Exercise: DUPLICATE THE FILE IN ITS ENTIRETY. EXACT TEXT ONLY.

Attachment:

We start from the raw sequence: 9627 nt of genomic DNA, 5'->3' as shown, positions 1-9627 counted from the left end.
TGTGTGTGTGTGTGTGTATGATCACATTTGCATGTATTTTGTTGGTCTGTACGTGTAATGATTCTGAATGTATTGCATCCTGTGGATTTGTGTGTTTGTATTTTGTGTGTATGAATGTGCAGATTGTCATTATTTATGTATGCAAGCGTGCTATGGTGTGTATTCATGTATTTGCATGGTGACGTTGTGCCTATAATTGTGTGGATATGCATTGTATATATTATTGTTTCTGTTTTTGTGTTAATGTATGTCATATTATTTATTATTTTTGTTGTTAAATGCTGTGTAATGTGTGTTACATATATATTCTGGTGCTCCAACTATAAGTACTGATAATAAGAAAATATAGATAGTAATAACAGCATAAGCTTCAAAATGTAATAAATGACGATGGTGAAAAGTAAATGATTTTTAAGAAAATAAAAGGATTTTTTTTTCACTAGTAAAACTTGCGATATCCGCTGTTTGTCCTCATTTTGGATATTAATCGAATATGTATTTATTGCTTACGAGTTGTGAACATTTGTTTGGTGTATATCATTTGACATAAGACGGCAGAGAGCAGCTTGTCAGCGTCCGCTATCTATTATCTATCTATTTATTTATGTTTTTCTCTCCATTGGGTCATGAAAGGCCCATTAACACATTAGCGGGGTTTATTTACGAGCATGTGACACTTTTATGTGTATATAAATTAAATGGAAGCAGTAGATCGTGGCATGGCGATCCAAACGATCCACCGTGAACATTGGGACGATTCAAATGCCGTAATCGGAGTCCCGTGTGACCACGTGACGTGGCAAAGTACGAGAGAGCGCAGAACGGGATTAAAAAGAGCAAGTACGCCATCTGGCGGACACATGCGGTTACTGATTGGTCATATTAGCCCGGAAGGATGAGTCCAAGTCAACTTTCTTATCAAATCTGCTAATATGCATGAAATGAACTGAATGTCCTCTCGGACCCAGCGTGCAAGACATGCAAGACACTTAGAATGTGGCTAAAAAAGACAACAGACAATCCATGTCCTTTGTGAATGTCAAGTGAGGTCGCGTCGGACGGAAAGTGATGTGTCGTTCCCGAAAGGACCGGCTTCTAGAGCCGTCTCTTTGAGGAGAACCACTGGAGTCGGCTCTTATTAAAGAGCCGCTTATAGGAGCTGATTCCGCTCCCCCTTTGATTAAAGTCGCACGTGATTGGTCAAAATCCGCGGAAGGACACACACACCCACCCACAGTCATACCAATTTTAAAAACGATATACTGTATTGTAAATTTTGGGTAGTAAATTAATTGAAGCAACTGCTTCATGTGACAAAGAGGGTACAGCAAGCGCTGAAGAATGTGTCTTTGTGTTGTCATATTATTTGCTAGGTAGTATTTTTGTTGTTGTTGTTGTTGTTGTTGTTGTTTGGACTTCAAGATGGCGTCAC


We start from the raw sequence: 9627 nt of genomic DNA, 5'->3' as shown, positions 1-9627 counted from the left end.
TGTGTGTGTGTGTGTGTATGATCACATTTGCATGTATTTTGTTGGTCTGTACGTGTAATGATTCTGAATGTATTGCATCCTGTGGATTTGTGTGTTTGTATTTTGTGTGTATGAATGTGCAGATTGTCATTATTTATGTATGCAAGCGTGCTATGGTGTGTATTCATGTATTTGCATGGTGACGTTGTGCCTATAATTGTGTGGATATGCATTGTATATATTATTGTTTCTGTTTTTGTGTTAATGTATGTCATATTATTTATTATTTTTGTTGTTAAATGCTGTGTAATGTGTGTTACATATATATTCTGGTGCTCCAACTATAAGTACTGATAATAAGAAAATATAGATAGTAATAACAGCATAAGCTTCAAAATGTAATAAATGACGATGGTGAAAAGTAAATGATTTTTAAGAAAATAAAAGGATTTTTTTTTCACTAGTAAAACTTGCGATATCCGCTGTTTGTCCTCATTTTGGATATTAATCGAATATGTATTTATTGCTTACGAGTTGTGAACATTTGTTTGGTGTATATCATTTGACATAAGACGGCAGAGAGCAGCTTGTCAGCGTCCGCTATCTATTATCTATCTATTTATTTATGTTTTTCTCTCCATTGGGTCATGAAAGGCCCATTAACACATTAGCGGGGTTTATTTACGAGCATGTGACACTTTTATGTGTATATAAATTAAATGGAAGCAGTAGATCGTGGCATGGCGATCCAAACGATCCACCGTGAACATTGGGACGATTCAAATGCCGTAATCGGAGTCCCGTGTGACCACGTGACGTGGCAAAGTACGAGAGAGCGCAGAACGGGATTAAAAAGAGCAAGTACGCCATCTGGCGGACACATGCGGTTACTGATTGGTCATATTAGCCCGGAAGGATGAGTCCAAGTCAACTTTCTTATCAAATCTGCTAATATGCATGAAATGAACTGAATGTCCTCTCGGACCCAGCGTGCAAGACATGCAAGACACTTAGAATGTGGCTAAAAAAGACAACAGACAATCCATGTCCTTTGTGAATGTCAAGTGAGGTCGCGTCGGACGGAAAGTGATGTGTCGTTCCCGAAAGGACCGGCTTCTAGAGCCGTCTCTTTGAGGAGAACCACTGGAGTCGGCTCTTATTAAAGAGCCGCTTATAGGAGCTGATTCCGCTCCCCCTTTGATTAAAGTCGCACGTGATTGGTCAAAATCCGCGGAAGGACACACACACCCACCCACAGTCATACCAATTTTAAAAACGATATACTGTATTGTAAATTTTGGGTAGTAAATTAATTGAAGCAACTGCTTCATGTGACAAAGAGGGTACAGCAAGCGCTGAAGAATGTGTCTTTGTGTTGTCATATTATTTGCTAGGTAGTATTTTTGTTGTTGTTGTTGTTGTTGTTGTTGTTTGGACTTCAAGATGGCGTCAC